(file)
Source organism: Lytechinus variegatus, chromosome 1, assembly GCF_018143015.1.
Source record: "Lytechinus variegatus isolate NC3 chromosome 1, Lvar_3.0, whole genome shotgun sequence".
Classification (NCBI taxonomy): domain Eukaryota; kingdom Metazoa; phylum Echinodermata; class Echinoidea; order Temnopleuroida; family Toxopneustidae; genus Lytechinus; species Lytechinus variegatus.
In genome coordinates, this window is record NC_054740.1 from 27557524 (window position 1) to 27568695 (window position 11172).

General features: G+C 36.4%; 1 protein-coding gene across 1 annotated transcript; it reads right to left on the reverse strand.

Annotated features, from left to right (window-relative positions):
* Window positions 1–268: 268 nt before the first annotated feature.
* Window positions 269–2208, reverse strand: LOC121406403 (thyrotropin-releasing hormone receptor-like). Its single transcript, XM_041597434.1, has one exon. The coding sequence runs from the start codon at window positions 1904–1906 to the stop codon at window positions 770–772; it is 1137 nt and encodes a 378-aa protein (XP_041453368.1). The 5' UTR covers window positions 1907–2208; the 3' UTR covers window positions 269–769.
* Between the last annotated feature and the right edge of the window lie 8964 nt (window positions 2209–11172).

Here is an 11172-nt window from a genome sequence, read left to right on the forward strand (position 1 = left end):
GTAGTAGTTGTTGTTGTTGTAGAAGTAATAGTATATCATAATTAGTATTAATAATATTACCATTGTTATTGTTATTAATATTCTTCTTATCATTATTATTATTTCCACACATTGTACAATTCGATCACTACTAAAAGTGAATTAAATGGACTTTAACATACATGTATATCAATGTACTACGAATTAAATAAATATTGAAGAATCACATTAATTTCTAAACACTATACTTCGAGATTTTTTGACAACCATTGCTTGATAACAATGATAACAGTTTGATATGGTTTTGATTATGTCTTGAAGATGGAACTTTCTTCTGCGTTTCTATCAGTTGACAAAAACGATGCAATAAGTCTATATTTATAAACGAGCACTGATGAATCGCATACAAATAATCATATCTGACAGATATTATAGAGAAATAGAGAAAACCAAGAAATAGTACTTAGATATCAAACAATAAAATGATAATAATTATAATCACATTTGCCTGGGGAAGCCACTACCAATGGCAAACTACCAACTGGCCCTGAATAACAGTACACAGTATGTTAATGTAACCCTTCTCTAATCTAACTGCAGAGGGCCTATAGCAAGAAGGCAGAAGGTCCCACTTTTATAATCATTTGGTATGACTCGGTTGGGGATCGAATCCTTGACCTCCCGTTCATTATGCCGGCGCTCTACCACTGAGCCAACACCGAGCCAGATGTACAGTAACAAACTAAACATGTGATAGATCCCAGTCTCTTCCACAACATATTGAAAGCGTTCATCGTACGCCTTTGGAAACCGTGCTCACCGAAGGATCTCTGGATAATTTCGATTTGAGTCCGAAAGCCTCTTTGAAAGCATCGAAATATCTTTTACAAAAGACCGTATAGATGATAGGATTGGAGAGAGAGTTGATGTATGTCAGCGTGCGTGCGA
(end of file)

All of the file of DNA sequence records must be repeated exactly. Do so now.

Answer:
Source organism: Lytechinus variegatus, chromosome 1, assembly GCF_018143015.1.
Source record: "Lytechinus variegatus isolate NC3 chromosome 1, Lvar_3.0, whole genome shotgun sequence".
Classification (NCBI taxonomy): domain Eukaryota; kingdom Metazoa; phylum Echinodermata; class Echinoidea; order Temnopleuroida; family Toxopneustidae; genus Lytechinus; species Lytechinus variegatus.
In genome coordinates, this window is record NC_054740.1 from 27557524 (window position 1) to 27568695 (window position 11172).

General features: G+C 36.4%; 1 protein-coding gene across 1 annotated transcript; it reads right to left on the reverse strand.

Annotated features, from left to right (window-relative positions):
* Window positions 1–268: 268 nt before the first annotated feature.
* Window positions 269–2208, reverse strand: LOC121406403 (thyrotropin-releasing hormone receptor-like). Its single transcript, XM_041597434.1, has one exon. The coding sequence runs from the start codon at window positions 1904–1906 to the stop codon at window positions 770–772; it is 1137 nt and encodes a 378-aa protein (XP_041453368.1). The 5' UTR covers window positions 1907–2208; the 3' UTR covers window positions 269–769.
* Between the last annotated feature and the right edge of the window lie 8964 nt (window positions 2209–11172).

Here is an 11172-nt window from a genome sequence, read left to right on the forward strand (position 1 = left end):
GTAGTAGTTGTTGTTGTTGTAGAAGTAATAGTATATCATAATTAGTATTAATAATATTACCATTGTTATTGTTATTAATATTCTTCTTATCATTATTATTATTTCCACACATTGTACAATTCGATCACTACTAAAAGTGAATTAAATGGACTTTAACATACATGTATATCAATGTACTACGAATTAAATAAATATTGAAGAATCACATTAATTTCTAAACACTATACTTCGAGATTTTTTGACAACCATTGCTTGATAACAATGATAACAGTTTGATATGGTTTTGATTATGTCTTGAAGATGGAACTTTCTTCTGCGTTTCTATCAGTTGACAAAAACGATGCAATAAGTCTATATTTATAAACGAGCACTGATGAATCGCATACAAATAATCATATCTGACAGATATTATAGAGAAATAGAGAAAACCAAGAAATAGTACTTAGATATCAAACAATAAAATGATAATAATTATAATCACATTTGCCTGGGGAAGCCACTACCAATGGCAAACTACCAACTGGCCCTGAATAACAGTACACAGTATGTTAATGTAACCCTTCTCTAATCTAACTGCAGAGGGCCTATAGCAAGAAGGCAGAAGGTCCCACTTTTATAATCATTTGGTATGACTCGGTTGGGGATCGAATCCTTGACCTCCCGTTCATTATGCCGGCGCTCTACCACTGAGCCAACACCGAGCCAGATGTACAGTAACAAACTAAACATGTGATAGATCCCAGTCTCTTCCACAACATATTGAAAGCGTTCATCGTACGCCTTTGGAAACCGTGCTCACCGAAGGATCTCTGGATAATTTCGATTTGAGTCCGAAAGCCTCTTTGAAAGCATCGAAATATCTTTTACAAAAGACCGTATAGATGATAGGATTGGAGAGAGAGTTGATGTATGTCAGCGTGCGTGCGA